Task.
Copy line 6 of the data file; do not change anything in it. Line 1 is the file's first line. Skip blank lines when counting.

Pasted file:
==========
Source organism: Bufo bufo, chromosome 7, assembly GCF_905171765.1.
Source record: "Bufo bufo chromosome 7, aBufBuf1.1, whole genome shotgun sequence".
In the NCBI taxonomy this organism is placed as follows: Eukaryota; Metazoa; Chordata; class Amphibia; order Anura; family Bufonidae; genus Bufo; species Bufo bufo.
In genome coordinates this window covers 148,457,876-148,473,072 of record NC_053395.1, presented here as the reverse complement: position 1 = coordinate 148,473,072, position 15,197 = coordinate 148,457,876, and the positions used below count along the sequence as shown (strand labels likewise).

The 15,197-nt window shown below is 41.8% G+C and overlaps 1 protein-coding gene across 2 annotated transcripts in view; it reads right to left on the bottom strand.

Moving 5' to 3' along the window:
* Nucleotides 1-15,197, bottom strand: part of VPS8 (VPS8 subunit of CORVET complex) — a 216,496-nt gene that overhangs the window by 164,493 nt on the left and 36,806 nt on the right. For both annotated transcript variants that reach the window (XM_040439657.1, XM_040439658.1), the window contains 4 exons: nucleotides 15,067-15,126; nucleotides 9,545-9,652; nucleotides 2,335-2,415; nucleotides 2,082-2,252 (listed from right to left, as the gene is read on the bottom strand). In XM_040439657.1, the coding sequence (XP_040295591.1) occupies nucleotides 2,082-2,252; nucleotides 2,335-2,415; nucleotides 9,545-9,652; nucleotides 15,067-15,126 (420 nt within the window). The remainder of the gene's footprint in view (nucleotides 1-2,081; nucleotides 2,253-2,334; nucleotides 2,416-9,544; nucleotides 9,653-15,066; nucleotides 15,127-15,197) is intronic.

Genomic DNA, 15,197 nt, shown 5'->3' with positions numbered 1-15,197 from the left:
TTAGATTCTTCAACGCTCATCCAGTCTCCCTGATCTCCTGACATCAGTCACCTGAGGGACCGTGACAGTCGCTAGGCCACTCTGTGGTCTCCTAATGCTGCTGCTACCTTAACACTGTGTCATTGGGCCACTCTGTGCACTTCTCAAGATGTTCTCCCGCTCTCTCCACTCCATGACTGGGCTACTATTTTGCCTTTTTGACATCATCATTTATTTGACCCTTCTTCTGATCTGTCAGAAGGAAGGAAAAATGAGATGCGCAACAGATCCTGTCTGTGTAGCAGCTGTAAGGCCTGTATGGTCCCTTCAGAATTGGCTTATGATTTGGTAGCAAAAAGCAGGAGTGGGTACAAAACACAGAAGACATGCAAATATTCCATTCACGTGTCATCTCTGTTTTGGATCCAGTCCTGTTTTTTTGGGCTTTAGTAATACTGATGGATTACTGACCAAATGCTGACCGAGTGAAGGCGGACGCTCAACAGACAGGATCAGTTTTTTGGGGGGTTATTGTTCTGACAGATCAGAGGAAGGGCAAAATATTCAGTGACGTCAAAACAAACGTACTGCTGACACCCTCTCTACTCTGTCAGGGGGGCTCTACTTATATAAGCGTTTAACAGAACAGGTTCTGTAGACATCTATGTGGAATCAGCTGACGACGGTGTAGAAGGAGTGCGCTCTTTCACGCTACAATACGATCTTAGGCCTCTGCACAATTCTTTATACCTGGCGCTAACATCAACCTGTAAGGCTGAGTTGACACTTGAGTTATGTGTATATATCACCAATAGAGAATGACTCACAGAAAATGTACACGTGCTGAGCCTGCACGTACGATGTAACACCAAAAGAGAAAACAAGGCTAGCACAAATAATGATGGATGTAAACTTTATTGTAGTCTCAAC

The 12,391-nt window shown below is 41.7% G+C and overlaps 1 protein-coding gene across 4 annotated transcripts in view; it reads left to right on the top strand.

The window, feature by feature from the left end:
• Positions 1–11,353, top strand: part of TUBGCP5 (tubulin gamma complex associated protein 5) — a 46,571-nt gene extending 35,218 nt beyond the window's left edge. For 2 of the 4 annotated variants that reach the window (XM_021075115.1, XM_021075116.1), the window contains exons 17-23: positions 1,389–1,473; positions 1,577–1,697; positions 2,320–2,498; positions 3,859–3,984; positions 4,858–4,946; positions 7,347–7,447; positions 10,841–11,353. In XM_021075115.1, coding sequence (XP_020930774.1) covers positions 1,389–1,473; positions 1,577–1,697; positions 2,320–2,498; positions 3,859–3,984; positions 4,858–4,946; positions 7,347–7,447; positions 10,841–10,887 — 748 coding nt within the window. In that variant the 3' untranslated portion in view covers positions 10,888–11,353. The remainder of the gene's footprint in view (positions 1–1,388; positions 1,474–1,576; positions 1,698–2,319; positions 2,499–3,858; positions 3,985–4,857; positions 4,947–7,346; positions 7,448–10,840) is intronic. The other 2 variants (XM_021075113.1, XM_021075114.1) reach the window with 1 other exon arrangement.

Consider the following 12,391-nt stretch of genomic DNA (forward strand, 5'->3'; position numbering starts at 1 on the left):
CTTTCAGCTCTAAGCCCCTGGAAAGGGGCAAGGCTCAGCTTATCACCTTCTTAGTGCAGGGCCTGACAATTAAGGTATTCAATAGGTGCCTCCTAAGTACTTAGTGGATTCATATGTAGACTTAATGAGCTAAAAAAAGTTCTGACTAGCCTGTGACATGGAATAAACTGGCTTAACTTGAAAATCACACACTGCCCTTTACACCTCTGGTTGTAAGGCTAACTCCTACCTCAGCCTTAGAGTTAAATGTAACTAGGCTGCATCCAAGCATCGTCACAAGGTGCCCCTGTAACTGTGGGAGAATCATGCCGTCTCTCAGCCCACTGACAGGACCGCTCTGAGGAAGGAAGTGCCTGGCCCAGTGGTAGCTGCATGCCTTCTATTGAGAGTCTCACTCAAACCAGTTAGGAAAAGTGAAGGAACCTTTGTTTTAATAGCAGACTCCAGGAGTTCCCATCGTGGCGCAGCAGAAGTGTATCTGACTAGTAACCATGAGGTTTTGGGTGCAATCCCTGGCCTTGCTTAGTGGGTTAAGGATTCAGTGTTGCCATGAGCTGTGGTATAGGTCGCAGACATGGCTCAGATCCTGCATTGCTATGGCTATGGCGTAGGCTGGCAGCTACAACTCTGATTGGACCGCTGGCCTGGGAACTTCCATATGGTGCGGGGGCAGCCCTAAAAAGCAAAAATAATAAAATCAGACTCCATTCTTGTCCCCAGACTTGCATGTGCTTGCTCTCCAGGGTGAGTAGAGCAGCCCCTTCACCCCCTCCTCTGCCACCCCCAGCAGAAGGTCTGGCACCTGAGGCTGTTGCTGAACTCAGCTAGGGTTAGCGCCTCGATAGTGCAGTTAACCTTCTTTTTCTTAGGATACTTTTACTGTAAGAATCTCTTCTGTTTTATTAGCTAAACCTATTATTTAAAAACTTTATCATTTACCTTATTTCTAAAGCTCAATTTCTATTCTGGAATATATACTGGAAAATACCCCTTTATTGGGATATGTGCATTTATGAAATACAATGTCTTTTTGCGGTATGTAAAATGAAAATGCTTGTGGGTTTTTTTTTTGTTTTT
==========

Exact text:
Moving 5' to 3' along the window: